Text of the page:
By Jeff Montejano

CEO, Building Industry Association of Southern California


There is a worrisome trend occurring in many California cities and counties regarding the adoption of new housing policies that will pave the way for higher home prices and an increase in the overall cost of living for residents.


Close to 50 municipalities have passed laws that severely limit or outright ban natural gas hookups in new home construction. This means appliances such as gas ovens, stoves, and heaters will no longer be allowed. The rationale behind these misguided policies is based on the argument that eliminating natural gas in homes will help meet California’s ever-increasing greenhouse gas emission goals set by Sacramento.


This coordinated effort to strip residents of their freedom to decide how to power their homes fails to acknowledge the negative consequences brought about by such stringent measures. This begins with the fact that amid California’s dire housing crisis, banning natural gas in new homes will directly increase the cost of new housing. All-electric mandates can add as much as an extra $3,500 in construction expenses, leaving builders no choice but to pass these added costs on to homebuyers.


Beyond increasing the cost of housing, a ban on natural gas will lead to additional increases in California’s already skyrocketing cost of living. A report by the UCLA Institute of the Environment and Sustainability found that whole house electrification programs will worsen daily peak electricity loads, thus increasing household utility bills.

And who will be the most impacted by these added costs? According to the UCLA report, “Low-income residents of disadvantaged communities, who have the least flexible work schedules, the least access to high-efficiency appliances and energy management systems, and inhabit the most poorly insulated housing stock, will be most adversely affected by these changes.”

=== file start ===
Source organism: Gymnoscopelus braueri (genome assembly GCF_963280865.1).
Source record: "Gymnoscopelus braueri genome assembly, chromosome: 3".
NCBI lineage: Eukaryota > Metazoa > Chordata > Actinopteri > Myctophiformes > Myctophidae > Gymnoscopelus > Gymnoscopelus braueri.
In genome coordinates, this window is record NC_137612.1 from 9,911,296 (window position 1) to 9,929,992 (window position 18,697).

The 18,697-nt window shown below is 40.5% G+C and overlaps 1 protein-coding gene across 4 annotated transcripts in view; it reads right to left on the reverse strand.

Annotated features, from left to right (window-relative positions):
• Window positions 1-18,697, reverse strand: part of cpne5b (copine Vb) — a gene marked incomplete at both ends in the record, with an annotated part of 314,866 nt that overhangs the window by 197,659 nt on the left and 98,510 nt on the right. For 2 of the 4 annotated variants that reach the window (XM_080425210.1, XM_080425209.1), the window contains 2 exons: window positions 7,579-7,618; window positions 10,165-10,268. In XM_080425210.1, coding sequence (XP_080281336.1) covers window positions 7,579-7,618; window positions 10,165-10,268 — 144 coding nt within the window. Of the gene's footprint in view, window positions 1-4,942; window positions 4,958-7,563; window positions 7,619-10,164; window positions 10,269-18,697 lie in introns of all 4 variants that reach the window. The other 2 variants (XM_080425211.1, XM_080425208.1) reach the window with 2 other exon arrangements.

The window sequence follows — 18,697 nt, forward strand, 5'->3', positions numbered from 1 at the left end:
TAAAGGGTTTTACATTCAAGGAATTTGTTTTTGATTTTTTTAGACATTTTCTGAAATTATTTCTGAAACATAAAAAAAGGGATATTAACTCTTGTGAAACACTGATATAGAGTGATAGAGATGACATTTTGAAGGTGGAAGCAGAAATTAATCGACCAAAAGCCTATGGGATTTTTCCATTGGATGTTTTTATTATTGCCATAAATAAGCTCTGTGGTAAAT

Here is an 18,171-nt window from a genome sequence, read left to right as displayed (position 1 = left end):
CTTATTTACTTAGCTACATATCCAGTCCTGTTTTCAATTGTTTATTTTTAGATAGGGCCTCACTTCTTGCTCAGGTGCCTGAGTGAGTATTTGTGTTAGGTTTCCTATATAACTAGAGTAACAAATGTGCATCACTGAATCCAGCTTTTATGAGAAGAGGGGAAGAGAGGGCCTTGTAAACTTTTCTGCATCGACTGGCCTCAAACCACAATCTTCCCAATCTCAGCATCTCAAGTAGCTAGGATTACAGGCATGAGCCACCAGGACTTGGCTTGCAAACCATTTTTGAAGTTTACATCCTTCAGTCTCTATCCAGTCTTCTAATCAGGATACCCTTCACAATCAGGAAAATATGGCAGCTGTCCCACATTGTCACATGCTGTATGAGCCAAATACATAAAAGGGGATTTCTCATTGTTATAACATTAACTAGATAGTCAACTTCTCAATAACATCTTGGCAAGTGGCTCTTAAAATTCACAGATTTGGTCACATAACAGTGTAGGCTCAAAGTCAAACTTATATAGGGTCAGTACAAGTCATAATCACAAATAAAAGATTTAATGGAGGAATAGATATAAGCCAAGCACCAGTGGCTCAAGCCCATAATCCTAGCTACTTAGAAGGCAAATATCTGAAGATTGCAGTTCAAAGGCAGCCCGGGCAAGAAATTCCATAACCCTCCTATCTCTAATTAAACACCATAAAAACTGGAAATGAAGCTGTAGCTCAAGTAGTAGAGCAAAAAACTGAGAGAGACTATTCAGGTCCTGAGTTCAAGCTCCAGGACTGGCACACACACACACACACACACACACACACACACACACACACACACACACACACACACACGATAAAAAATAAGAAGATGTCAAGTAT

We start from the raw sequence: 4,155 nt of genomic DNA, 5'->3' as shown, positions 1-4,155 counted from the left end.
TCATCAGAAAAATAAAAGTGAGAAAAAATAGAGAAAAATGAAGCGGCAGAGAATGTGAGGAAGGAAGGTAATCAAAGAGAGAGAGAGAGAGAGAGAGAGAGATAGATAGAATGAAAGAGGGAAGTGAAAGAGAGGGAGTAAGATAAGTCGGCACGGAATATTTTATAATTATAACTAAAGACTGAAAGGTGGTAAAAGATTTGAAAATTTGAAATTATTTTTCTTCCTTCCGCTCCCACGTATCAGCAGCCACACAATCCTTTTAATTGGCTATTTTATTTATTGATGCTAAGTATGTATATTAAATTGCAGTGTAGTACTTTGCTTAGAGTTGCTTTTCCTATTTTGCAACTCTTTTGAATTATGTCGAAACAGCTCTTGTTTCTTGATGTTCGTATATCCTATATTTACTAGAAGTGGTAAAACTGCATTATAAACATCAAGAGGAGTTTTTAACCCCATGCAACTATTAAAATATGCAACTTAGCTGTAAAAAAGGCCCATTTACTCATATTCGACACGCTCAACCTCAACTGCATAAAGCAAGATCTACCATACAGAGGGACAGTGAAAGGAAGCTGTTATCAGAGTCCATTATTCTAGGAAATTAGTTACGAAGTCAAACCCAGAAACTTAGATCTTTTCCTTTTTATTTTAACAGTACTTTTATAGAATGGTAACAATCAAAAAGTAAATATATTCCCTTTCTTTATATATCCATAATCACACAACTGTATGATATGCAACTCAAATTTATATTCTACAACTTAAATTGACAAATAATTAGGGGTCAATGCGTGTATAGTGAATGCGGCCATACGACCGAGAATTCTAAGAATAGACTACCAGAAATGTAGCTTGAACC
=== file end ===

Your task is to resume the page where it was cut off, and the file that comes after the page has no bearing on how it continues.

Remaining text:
Make no mistake, these local regulations are just the first step in the effort to eliminate the use of natural gas, not only in newly built homes, but in all homes. This is precisely what has happened in San Francisco, where the Board of Supervisors proposed retrofitting over 240,000 gas-powered homes to make them electric only. What they failed to consider was the cost to implement such a monumental undertaking, which is estimated to be as high as $5.9 billion.


Once again, we are witnessing the continued effort to impose new government regulations designed to control how and where we live. The crusade to ban natural gas is driven by the same ideology that pushed forward California’s latest set of onerous housing regulations known as Vehicle Miles Traveled. This deeply flawed approach to new home construction rests on the idea that significant reductions in vehicle-generated greenhouse gas emissions can be achieved by compelling the construction of expensive high-density housing in neighborhoods close to jobs and public transit. This would force people out of their cars, creating a greater dependence on government-run mass transit systems like crowded buses and trains.


To date, the vast majority of cities and counties that have passed laws restricting the use of natural gas are located in Northern California. In contrast, over 140 governmental bodies across Southern California have passed resolutions urging state policymakers to safeguard the ability of Californians to choose natural gas, propane, or electric appliances for their homes.


All utility companies, gas or electric, should be able to pursue California’s emission goal standards while providing customers with the most affordable options under their local government authority. Whether through the passage of formal resolution or statute, elected officials at the local and state levels need to make it clear that eliminating natural gas in our homes is simply bad public policy.


Our communities deserve affordable energy options, not added expenses.

Jeff Montejano serves as CEO of the Building Industry Association of Southern California.

Leave a Reply

Your email address will not be published. Required fields are marked *